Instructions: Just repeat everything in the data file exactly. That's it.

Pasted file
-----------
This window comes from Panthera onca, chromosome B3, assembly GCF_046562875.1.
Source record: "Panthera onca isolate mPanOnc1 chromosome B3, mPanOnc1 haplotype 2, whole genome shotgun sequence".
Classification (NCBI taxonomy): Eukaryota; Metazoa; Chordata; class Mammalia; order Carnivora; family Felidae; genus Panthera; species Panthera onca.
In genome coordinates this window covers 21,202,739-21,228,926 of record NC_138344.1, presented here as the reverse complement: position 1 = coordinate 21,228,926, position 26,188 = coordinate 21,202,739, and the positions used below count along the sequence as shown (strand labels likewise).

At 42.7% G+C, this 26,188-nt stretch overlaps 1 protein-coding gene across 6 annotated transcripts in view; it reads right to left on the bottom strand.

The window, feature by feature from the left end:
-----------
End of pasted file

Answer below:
This window comes from Panthera onca, chromosome B3, assembly GCF_046562875.1.
Source record: "Panthera onca isolate mPanOnc1 chromosome B3, mPanOnc1 haplotype 2, whole genome shotgun sequence".
Classification (NCBI taxonomy): Eukaryota; Metazoa; Chordata; class Mammalia; order Carnivora; family Felidae; genus Panthera; species Panthera onca.
In genome coordinates this window covers 21,202,739-21,228,926 of record NC_138344.1, presented here as the reverse complement: position 1 = coordinate 21,228,926, position 26,188 = coordinate 21,202,739, and the positions used below count along the sequence as shown (strand labels likewise).

At 42.7% G+C, this 26,188-nt stretch overlaps 1 protein-coding gene across 6 annotated transcripts in view; it reads right to left on the bottom strand.

The window, feature by feature from the left end: